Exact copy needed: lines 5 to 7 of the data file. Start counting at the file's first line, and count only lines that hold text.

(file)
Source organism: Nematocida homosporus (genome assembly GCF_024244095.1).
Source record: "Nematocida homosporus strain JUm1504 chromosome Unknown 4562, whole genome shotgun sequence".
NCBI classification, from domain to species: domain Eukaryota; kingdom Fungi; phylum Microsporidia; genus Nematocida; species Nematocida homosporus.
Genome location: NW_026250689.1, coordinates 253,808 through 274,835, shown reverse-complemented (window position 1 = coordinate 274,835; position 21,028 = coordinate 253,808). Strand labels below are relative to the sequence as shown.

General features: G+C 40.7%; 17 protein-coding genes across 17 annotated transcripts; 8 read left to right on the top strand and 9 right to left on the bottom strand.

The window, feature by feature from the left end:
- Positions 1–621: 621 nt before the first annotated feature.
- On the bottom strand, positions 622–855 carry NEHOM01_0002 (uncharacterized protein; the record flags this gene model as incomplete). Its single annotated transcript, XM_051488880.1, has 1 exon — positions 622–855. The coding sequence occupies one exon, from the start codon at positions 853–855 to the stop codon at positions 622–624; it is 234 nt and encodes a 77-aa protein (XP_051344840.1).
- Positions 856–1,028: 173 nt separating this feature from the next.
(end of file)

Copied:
General features: G+C 40.7%; 17 protein-coding genes across 17 annotated transcripts; 8 read left to right on the top strand and 9 right to left on the bottom strand.

The window, feature by feature from the left end:
- Positions 1–621: 621 nt before the first annotated feature.